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What's next for Britain's banks?

18 / 12 / 2012
It has been a turbulent month for the financial sector, especially in terms of its reputation.
As Bank of England governor Sir Mervyn King predicted in January, the awarding of hefty bonuses to senior bankers has sparked outrage among politicians and the general public alike.

"I think the reputation of those institutions will be affected if their senior executives reward themselves, particularly in a period when the banks, in terms of their share prices, have hardly been stellar," he warned.

The catalyst for what Chancellor George Osborne termed "bonus bashing" was when Royal Bank of Scotland chief Stephen Hester was awarded a bonus payout of nearly £1 million.

London Mayor Boris Johnson branded it "bewildering", Ed Miliband said it was a "disgraceful failure" of leadership by the Prime Minister and shadow business secretary Chuka Ummuna said that Mr Hester was being rewarded for simply doing what was expected of him.

Mr Hester eventually agreed to forego the payment, and later admitted that the intensive scrutiny which he faced and made him want to resign.

However, RBS still did not manage to escape the media glare after revealing that, despite posting a £2 billion loss in 2011, it would still be distributing a bonus pot worth nearly £1 million.

Unite national officer David Flemin warned that the 83 per cent state-owned bank's decision would "infuriate the workforce".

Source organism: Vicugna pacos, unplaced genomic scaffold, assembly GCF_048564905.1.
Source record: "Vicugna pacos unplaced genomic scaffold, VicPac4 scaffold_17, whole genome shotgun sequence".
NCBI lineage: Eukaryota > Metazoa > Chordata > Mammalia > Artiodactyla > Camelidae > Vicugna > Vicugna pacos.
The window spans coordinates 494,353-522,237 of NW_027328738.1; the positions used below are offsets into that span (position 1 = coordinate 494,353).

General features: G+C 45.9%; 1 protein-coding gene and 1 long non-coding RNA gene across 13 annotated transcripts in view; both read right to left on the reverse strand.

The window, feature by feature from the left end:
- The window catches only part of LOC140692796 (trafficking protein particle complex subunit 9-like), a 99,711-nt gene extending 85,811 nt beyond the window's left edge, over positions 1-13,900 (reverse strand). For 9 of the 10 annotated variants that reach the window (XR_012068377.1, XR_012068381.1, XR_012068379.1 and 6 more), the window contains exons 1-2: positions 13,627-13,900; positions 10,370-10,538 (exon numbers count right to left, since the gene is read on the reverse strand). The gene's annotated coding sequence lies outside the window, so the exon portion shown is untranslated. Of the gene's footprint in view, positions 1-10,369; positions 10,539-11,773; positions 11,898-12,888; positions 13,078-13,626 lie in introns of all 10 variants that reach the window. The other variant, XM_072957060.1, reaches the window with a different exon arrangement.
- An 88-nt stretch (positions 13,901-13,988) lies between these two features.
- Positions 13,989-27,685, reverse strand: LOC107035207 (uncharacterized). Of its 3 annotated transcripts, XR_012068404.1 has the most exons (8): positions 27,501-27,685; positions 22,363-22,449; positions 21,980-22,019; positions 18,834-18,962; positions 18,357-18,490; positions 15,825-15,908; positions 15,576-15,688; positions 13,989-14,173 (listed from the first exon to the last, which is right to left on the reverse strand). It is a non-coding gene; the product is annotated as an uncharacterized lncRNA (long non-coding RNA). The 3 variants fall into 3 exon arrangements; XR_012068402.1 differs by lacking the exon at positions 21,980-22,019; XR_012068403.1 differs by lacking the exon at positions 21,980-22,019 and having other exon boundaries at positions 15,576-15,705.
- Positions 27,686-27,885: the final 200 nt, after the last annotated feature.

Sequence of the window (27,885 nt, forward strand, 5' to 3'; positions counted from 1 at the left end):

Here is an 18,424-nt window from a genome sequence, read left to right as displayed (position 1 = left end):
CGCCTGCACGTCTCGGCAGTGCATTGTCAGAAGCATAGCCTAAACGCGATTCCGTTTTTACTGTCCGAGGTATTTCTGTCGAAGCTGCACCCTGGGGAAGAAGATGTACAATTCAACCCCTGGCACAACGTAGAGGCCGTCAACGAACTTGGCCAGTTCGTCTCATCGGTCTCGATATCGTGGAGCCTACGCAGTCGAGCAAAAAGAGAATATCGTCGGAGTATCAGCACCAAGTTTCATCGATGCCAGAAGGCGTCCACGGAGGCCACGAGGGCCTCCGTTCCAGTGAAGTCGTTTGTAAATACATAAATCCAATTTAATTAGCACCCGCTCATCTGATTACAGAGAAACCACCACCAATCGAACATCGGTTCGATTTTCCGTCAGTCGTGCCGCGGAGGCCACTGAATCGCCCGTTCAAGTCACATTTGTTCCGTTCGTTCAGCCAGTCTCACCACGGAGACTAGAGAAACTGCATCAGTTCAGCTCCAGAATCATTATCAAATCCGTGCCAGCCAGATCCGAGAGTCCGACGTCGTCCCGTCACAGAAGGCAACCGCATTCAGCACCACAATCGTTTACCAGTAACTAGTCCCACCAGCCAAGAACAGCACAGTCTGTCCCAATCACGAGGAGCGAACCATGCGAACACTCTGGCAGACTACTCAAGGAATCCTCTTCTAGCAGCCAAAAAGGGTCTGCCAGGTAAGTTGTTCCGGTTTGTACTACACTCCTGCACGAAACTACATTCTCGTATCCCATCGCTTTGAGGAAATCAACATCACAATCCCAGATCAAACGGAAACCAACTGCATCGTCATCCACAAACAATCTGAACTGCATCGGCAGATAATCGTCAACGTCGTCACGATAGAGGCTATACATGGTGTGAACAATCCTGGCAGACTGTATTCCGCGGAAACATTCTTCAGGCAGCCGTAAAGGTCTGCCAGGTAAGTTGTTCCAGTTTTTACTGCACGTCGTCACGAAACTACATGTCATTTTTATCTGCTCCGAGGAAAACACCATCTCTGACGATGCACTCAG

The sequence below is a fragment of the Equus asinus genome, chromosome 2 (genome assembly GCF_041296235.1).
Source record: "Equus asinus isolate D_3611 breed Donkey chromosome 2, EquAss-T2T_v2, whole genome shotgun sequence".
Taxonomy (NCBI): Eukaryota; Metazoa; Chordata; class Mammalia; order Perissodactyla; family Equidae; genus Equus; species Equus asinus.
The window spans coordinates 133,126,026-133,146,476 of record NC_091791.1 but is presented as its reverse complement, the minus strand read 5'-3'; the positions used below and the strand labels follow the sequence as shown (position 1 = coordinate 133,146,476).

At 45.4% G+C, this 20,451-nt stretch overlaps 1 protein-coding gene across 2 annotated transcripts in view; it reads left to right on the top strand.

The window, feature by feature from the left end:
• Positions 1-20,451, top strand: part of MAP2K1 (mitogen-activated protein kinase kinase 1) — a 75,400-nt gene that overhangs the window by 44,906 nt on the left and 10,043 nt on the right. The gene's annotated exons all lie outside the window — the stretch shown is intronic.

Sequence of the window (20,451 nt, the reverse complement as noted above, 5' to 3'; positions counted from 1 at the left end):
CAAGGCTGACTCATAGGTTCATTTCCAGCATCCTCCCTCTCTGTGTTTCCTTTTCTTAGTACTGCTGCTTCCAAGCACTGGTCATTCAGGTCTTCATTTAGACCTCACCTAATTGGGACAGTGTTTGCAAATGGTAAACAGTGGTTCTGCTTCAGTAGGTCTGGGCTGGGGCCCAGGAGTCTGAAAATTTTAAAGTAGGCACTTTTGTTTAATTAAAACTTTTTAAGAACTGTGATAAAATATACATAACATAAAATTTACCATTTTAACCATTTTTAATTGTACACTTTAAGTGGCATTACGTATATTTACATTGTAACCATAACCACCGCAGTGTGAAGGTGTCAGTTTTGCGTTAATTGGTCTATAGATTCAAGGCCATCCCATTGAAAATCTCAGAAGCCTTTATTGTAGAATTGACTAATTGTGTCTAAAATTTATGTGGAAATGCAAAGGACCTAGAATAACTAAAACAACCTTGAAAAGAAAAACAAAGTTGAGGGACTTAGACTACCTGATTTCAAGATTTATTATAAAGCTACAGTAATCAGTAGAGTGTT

Chief executive of Lloyds Banking Group Antonio Horta-Osorio agreed to forego his own bonus earlier this year, but has come under pressure to hand back part of his signing bonus as 13 other directors are set to have their bonuses clawed back.

Lloyds announced that it would strip around 32 million from its executives following its £3.5 million loss that resulted from payment protection insurance (PPI) miss-selling scandal.
Politically, reactions to the controversy surrounding banker bonus payouts have been varied.
Labour leader Ed Miliband called on banks to end their "culture of excessive bonuses" or risk being isolated from the rest of UK society.

In contrast, George Osborne argued that the continued "bonus bashing" would result in the UK becoming an anti-business culture which could drive international companies away.

This was echoed by David Cameron, who shortly thereafter promised to put an end to what he termed "anti-business snobbery".